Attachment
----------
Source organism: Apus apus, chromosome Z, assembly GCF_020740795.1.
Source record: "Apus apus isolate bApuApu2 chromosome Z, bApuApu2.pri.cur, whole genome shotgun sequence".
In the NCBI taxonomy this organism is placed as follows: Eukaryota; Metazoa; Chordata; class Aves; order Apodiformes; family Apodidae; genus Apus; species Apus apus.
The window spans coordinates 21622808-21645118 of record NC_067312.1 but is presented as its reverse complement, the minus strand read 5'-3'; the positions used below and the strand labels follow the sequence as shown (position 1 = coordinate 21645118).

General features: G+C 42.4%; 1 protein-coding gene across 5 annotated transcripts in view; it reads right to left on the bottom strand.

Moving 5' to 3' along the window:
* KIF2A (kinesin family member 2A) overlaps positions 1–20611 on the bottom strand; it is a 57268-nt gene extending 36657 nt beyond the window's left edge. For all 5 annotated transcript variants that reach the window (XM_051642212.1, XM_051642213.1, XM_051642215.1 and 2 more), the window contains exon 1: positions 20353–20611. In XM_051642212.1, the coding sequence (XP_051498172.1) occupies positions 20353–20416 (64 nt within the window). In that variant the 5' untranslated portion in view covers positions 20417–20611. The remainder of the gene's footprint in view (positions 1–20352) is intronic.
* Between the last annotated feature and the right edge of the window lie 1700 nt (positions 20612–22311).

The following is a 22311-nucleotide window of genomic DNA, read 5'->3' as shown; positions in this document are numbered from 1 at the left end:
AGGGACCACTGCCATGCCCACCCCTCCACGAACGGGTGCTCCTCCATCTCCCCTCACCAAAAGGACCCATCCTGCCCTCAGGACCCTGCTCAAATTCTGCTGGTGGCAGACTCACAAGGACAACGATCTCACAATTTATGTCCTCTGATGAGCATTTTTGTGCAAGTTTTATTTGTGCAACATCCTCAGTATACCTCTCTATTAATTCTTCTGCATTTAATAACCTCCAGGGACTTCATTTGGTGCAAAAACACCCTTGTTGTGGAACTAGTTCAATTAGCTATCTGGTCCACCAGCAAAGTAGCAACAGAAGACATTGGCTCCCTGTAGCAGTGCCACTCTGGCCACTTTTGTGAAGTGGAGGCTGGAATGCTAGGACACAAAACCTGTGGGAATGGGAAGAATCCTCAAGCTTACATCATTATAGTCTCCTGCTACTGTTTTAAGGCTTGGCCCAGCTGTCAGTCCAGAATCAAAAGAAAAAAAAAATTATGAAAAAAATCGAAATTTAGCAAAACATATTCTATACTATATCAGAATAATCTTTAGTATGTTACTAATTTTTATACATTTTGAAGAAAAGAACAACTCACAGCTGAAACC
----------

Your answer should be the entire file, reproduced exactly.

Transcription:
Source organism: Apus apus, chromosome Z, assembly GCF_020740795.1.
Source record: "Apus apus isolate bApuApu2 chromosome Z, bApuApu2.pri.cur, whole genome shotgun sequence".
In the NCBI taxonomy this organism is placed as follows: Eukaryota; Metazoa; Chordata; class Aves; order Apodiformes; family Apodidae; genus Apus; species Apus apus.
The window spans coordinates 21622808-21645118 of record NC_067312.1 but is presented as its reverse complement, the minus strand read 5'-3'; the positions used below and the strand labels follow the sequence as shown (position 1 = coordinate 21645118).

General features: G+C 42.4%; 1 protein-coding gene across 5 annotated transcripts in view; it reads right to left on the bottom strand.

Moving 5' to 3' along the window:
* KIF2A (kinesin family member 2A) overlaps positions 1–20611 on the bottom strand; it is a 57268-nt gene extending 36657 nt beyond the window's left edge. For all 5 annotated transcript variants that reach the window (XM_051642212.1, XM_051642213.1, XM_051642215.1 and 2 more), the window contains exon 1: positions 20353–20611. In XM_051642212.1, the coding sequence (XP_051498172.1) occupies positions 20353–20416 (64 nt within the window). In that variant the 5' untranslated portion in view covers positions 20417–20611. The remainder of the gene's footprint in view (positions 1–20352) is intronic.
* Between the last annotated feature and the right edge of the window lie 1700 nt (positions 20612–22311).

The following is a 22311-nucleotide window of genomic DNA, read 5'->3' as shown; positions in this document are numbered from 1 at the left end:
AGGGACCACTGCCATGCCCACCCCTCCACGAACGGGTGCTCCTCCATCTCCCCTCACCAAAAGGACCCATCCTGCCCTCAGGACCCTGCTCAAATTCTGCTGGTGGCAGACTCACAAGGACAACGATCTCACAATTTATGTCCTCTGATGAGCATTTTTGTGCAAGTTTTATTTGTGCAACATCCTCAGTATACCTCTCTATTAATTCTTCTGCATTTAATAACCTCCAGGGACTTCATTTGGTGCAAAAACACCCTTGTTGTGGAACTAGTTCAATTAGCTATCTGGTCCACCAGCAAAGTAGCAACAGAAGACATTGGCTCCCTGTAGCAGTGCCACTCTGGCCACTTTTGTGAAGTGGAGGCTGGAATGCTAGGACACAAAACCTGTGGGAATGGGAAGAATCCTCAAGCTTACATCATTATAGTCTCCTGCTACTGTTTTAAGGCTTGGCCCAGCTGTCAGTCCAGAATCAAAAGAAAAAAAAAATTATGAAAAAAATCGAAATTTAGCAAAACATATTCTATACTATATCAGAATAATCTTTAGTATGTTACTAATTTTTATACATTTTGAAGAAAAGAACAACTCACAGCTGAAACC